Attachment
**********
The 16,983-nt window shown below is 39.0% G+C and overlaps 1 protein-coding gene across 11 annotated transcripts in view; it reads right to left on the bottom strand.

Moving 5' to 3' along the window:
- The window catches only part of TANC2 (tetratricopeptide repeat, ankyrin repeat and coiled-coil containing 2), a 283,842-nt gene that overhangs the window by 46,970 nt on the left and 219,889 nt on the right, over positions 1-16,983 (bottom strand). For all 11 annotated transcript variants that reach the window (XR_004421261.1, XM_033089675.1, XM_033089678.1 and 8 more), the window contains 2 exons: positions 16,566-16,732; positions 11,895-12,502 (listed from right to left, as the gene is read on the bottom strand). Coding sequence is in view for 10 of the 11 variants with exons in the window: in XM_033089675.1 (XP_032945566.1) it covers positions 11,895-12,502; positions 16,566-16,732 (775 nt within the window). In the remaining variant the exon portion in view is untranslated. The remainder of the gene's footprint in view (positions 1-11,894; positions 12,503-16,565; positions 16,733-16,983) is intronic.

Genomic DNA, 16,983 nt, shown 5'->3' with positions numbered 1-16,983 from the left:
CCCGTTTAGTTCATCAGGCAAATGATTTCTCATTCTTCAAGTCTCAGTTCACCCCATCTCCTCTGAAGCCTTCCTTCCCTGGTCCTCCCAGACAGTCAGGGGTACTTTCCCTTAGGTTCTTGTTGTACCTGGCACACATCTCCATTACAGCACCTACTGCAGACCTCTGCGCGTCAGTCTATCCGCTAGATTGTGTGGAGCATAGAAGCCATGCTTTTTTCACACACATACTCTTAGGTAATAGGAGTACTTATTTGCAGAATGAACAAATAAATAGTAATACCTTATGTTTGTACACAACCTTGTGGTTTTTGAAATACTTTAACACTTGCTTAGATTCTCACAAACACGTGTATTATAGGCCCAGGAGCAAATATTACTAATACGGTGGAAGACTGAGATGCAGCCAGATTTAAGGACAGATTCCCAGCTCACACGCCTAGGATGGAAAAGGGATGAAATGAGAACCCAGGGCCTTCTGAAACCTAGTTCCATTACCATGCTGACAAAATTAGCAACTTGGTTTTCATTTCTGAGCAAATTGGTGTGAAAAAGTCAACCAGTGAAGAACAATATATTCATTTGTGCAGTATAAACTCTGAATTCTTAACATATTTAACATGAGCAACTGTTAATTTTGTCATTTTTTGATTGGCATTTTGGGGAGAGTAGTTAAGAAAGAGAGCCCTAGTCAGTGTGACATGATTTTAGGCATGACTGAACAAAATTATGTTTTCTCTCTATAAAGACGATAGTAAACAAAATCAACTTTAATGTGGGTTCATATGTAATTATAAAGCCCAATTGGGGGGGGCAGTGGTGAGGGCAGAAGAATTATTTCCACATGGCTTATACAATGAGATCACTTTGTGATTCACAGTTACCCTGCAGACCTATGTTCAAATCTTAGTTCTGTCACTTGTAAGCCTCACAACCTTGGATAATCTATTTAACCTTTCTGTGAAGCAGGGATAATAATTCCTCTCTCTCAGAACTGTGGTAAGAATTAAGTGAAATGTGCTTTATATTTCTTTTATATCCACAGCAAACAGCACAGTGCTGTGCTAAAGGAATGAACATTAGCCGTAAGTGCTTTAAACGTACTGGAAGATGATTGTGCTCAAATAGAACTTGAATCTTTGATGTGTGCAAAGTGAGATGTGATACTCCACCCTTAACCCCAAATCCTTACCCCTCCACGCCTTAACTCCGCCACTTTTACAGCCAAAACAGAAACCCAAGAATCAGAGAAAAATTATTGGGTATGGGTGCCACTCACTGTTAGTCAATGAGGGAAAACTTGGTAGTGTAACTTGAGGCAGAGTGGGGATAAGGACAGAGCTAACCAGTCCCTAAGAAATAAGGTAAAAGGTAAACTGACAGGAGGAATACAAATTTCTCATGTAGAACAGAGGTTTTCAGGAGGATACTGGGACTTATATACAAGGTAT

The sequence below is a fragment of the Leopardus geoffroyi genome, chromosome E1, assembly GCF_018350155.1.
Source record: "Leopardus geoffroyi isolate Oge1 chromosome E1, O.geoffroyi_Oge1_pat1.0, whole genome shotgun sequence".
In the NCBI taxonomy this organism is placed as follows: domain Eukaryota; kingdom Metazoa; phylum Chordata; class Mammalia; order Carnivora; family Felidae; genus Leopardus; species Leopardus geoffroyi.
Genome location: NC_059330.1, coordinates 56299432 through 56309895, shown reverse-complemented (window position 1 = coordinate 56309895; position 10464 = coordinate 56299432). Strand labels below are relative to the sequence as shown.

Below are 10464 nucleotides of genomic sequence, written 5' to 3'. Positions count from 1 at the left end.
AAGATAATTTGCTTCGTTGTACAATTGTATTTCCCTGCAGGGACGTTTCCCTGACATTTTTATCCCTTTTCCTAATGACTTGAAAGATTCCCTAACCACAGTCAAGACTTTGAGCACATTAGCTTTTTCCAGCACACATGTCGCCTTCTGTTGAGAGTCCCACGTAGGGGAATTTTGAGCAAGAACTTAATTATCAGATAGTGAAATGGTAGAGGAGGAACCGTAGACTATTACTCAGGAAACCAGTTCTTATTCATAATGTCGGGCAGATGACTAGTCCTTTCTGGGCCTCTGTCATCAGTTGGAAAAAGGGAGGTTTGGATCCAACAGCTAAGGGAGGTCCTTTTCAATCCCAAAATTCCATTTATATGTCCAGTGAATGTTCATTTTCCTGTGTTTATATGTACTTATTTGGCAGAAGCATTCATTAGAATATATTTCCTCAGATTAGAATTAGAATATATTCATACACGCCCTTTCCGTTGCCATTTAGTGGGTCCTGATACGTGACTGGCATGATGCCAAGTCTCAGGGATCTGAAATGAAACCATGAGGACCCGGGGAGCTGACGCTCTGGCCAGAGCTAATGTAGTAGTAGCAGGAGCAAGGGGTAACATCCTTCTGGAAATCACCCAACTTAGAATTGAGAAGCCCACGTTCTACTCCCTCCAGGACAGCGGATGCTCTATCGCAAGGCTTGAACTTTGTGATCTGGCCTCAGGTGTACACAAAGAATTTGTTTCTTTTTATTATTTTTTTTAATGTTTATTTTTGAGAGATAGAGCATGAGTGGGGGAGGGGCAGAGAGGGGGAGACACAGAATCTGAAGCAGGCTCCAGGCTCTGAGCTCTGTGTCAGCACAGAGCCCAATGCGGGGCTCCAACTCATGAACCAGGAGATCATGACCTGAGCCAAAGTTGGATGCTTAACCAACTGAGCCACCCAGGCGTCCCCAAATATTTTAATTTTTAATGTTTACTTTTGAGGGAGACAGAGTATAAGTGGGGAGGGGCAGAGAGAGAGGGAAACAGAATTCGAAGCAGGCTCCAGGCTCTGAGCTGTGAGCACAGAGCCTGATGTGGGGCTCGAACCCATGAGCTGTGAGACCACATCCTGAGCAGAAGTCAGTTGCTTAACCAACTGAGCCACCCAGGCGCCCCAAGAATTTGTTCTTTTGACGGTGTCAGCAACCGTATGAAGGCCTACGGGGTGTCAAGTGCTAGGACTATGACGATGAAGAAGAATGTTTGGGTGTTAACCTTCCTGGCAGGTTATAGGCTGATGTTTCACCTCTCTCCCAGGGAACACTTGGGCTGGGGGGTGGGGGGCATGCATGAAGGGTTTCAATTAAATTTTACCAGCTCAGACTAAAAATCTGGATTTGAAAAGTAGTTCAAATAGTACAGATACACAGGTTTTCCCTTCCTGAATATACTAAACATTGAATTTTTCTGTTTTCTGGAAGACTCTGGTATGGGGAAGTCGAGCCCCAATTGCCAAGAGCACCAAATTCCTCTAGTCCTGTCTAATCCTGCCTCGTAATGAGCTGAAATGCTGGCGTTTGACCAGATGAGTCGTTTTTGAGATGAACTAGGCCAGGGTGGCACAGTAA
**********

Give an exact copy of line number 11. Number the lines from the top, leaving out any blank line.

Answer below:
AAGATAATTTGCTTCGTTGTACAATTGTATTTCCCTGCAGGGACGTTTCCCTGACATTTTTATCCCTTTTCCTAATGACTTGAAAGATTCCCTAACCACAGTCAAGACTTTGAGCACATTAGCTTTTTCCAGCACACATGTCGCCTTCTGTTGAGAGTCCCACGTAGGGGAATTTTGAGCAAGAACTTAATTATCAGATAGTGAAATGGTAGAGGAGGAACCGTAGACTATTACTCAGGAAACCAGTTCTTATTCATAATGTCGGGCAGATGACTAGTCCTTTCTGGGCCTCTGTCATCAGTTGGAAAAAGGGAGGTTTGGATCCAACAGCTAAGGGAGGTCCTTTTCAATCCCAAAATTCCATTTATATGTCCAGTGAATGTTCATTTTCCTGTGTTTATATGTACTTATTTGGCAGAAGCATTCATTAGAATATATTTCCTCAGATTAGAATTAGAATATATTCATACACGCCCTTTCCGTTGCCATTTAGTGGGTCCTGATACGTGACTGGCATGATGCCAAGTCTCAGGGATCTGAAATGAAACCATGAGGACCCGGGGAGCTGACGCTCTGGCCAGAGCTAATGTAGTAGTAGCAGGAGCAAGGGGTAACATCCTTCTGGAAATCACCCAACTTAGAATTGAGAAGCCCACGTTCTACTCCCTCCAGGACAGCGGATGCTCTATCGCAAGGCTTGAACTTTGTGATCTGGCCTCAGGTGTACACAAAGAATTTGTTTCTTTTTATTATTTTTTTTAATGTTTATTTTTGAGAGATAGAGCATGAGTGGGGGAGGGGCAGAGAGGGGGAGACACAGAATCTGAAGCAGGCTCCAGGCTCTGAGCTCTGTGTCAGCACAGAGCCCAATGCGGGGCTCCAACTCATGAACCAGGAGATCATGACCTGAGCCAAAGTTGGATGCTTAACCAACTGAGCCACCCAGGCGTCCCCAAATATTTTAATTTTTAATGTTTACTTTTGAGGGAGACAGAGTATAAGTGGGGAGGGGCAGAGAGAGAGGGAAACAGAATTCGAAGCAGGCTCCAGGCTCTGAGCTGTGAGCACAGAGCCTGATGTGGGGCTCGAACCCATGAGCTGTGAGACCACATCCTGAGCAGAAGTCAGTTGCTTAACCAACTGAGCCACCCAGGCGCCCCAAGAATTTGTTCTTTTGACGGTGTCAGCAACCGTATGAAGGCCTACGGGGTGTCAAGTGCTAGGACTATGACGATGAAGAAGAATGTTTGGGTGTTAACCTTCCTGGCAGGTTATAGGCTGATGTTTCACCTCTCTCCCAGGGAACACTTGGGCTGGGGGGTGGGGGGCATGCATGAAGGGTTTCAATTAAATTTTACCAGCTCAGACTAAAAATCTGGATTTGAAAAGTAGTTCAAATAGTACAGATACACAGGTTTTCCCTTCCTGAATATACTAAACATTGAATTTTTCTGTTTTCTGGAAGACTCTGGTATGGGGAAGTCGAGCCCCAATTGCCAAGAGCACCAAATTCCTCTAGTCCTGTCTAATCCTGCCTCGTAATGAGCTGAAATGCTGGCGTTTGACCAGATGAGTCGTTTTTGAGATGAACTAGGCCAGGGTGGCACAGTAA